Don’t call them heroes.
But these six Californian teens have powers that set them apart. They can do stuff ordinary people can’t.
Take Ethan, a.k.a. Scam. He’s got a voice inside him that’ll say whatever you want to hear, whether it’s true or not. Which is handy, except when it isn’t—like when the voice starts gabbing in the middle of a bank robbery. The only people who can help are the other Zeroes, who aren’t exactly best friends these days.
Enter Nate, a.k.a. Bellwether, the group’s “glorious leader.” After Scam’s SOS, he pulls the scattered Zeroes back together. But when the rescue blows up in their faces, the Zeroes find themselves propelled into whirlwind encounters with ever more dangerous criminals. And at the heart of the chaos they find Kelsie, who can take a crowd in the palm of her hand and tame it or let it loose as she pleases.
Filled with high-stakes action and drama, Zeroes unites three powerhouse authors for the opening installment of a thrilling new series.
Interesting. Exciting. Fresh. This book felt like the start of something new. There was enough of a plot to work as a standalone, but I couldn’t help but feel like this was an introduction more than anything else. There are more adventures in store for these “zeroes.”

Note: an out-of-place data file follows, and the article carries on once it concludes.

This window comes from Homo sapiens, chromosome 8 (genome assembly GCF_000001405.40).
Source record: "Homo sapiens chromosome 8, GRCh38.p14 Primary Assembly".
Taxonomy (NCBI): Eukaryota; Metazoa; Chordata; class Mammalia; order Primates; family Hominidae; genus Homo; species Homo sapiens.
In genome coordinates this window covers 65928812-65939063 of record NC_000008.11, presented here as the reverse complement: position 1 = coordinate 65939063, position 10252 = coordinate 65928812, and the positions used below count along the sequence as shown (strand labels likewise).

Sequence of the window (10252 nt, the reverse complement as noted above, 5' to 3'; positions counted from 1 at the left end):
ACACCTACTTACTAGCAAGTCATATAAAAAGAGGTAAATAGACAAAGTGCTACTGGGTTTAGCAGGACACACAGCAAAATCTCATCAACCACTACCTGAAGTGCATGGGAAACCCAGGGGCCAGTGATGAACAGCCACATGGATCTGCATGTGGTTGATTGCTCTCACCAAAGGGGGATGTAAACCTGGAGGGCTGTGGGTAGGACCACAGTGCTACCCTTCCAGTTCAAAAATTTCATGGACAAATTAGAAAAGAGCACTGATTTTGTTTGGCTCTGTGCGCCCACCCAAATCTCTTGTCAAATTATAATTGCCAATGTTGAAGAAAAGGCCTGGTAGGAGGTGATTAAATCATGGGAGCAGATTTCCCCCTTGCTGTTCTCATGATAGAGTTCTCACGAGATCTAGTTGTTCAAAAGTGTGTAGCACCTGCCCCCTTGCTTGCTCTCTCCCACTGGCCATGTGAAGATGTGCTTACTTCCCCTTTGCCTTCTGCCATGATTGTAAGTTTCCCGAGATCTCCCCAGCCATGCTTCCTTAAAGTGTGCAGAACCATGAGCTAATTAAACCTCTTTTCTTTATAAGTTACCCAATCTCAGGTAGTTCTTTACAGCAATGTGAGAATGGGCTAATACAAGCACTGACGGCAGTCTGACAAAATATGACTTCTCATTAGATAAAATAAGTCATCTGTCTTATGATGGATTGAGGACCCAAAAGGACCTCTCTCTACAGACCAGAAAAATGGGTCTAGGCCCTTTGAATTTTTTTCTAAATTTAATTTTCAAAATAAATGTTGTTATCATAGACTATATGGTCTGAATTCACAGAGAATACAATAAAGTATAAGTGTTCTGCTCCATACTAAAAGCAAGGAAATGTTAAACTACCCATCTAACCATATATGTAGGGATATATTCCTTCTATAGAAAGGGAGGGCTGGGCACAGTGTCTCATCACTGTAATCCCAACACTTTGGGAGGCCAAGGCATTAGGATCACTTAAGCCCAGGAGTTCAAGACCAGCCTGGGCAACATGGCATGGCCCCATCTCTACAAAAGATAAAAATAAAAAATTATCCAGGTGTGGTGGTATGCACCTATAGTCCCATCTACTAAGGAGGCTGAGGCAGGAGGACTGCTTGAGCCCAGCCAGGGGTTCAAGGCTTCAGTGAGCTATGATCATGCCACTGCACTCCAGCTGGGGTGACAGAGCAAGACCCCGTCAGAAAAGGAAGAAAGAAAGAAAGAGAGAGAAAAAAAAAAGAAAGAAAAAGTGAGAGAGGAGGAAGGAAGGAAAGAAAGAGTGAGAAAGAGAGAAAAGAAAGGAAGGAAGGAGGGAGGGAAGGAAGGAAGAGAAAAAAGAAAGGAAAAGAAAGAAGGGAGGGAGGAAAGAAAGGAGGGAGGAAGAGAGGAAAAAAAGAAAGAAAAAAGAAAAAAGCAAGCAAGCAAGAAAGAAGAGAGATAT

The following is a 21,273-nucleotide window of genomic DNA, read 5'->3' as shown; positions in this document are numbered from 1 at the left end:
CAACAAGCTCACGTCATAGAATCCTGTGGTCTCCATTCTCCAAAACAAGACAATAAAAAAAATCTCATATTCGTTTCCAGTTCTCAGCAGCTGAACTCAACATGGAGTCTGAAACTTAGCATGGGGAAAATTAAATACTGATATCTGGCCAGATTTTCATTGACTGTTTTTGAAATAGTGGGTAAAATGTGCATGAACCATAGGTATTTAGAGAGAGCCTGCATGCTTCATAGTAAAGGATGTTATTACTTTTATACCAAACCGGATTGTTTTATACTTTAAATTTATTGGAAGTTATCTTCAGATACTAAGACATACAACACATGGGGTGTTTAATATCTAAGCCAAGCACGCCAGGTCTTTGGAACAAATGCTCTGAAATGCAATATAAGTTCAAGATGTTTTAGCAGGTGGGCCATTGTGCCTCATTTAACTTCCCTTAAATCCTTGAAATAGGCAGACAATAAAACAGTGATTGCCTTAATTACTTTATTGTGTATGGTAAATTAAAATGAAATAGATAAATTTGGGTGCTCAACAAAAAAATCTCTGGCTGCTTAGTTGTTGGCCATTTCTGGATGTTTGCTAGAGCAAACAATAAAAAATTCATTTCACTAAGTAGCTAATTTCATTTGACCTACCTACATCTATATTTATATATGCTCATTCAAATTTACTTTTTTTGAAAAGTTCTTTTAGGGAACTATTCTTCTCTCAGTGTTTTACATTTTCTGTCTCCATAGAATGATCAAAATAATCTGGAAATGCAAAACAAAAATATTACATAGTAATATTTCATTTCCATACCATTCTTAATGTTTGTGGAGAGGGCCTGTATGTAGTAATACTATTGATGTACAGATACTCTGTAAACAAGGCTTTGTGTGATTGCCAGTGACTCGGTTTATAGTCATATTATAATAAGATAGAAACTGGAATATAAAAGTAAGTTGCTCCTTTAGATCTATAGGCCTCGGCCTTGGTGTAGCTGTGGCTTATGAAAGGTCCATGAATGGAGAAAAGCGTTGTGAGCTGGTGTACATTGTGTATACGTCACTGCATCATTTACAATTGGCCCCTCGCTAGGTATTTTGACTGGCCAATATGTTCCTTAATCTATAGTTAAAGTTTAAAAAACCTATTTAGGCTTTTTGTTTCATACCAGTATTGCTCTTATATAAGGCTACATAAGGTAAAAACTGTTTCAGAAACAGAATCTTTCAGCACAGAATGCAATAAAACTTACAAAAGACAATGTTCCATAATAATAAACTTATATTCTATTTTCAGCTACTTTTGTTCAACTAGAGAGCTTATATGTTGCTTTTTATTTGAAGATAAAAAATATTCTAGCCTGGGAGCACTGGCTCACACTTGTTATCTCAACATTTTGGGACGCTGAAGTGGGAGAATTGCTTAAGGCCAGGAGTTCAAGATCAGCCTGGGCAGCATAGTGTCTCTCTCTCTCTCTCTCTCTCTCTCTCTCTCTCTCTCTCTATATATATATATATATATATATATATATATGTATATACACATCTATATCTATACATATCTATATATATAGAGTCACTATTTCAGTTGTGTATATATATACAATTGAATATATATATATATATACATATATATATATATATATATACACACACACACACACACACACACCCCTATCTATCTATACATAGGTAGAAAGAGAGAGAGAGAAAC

I almost fell out of my chair when we learned that they were all born in 2000. That’s right, kids born in the 2000s are now functioning teenagers. How time flies!
I found it easiest to connect to Scam, Anonymous, and Flicker. Friendship and first love, what else do you need in life? Of course, my heart went out to Thibault for all he’s gone through in life.
I wish we got a better understanding of these people and their backstories. Chizara has a family, but they were all background characters. Same with Scam and his mother. I wish we knew more about what happened in their individual lives. For example, Nate’s sisters seemed very interesting.
As for Kelsie… yes, she has reason to feel loyal to her father. He’s all she’s ever known. But he puts her through SO MUCH. Can’t she see that she’s better off without him?
The action was interesting, but I wish the connections and relationships grazed a bit further past the surface. There was a lot going on. Maybe the other books will explore power dynamics, histories, and relationships a bit further. Depending on when they come out and the reception they receive, I’m on the fence on whether I’ll stay along for the ride.
- Endgame (The Calling) – James Frey
- I Am Number Four – Pittacus Lore
- How to Lead a Life of Crime – Kirsten Miller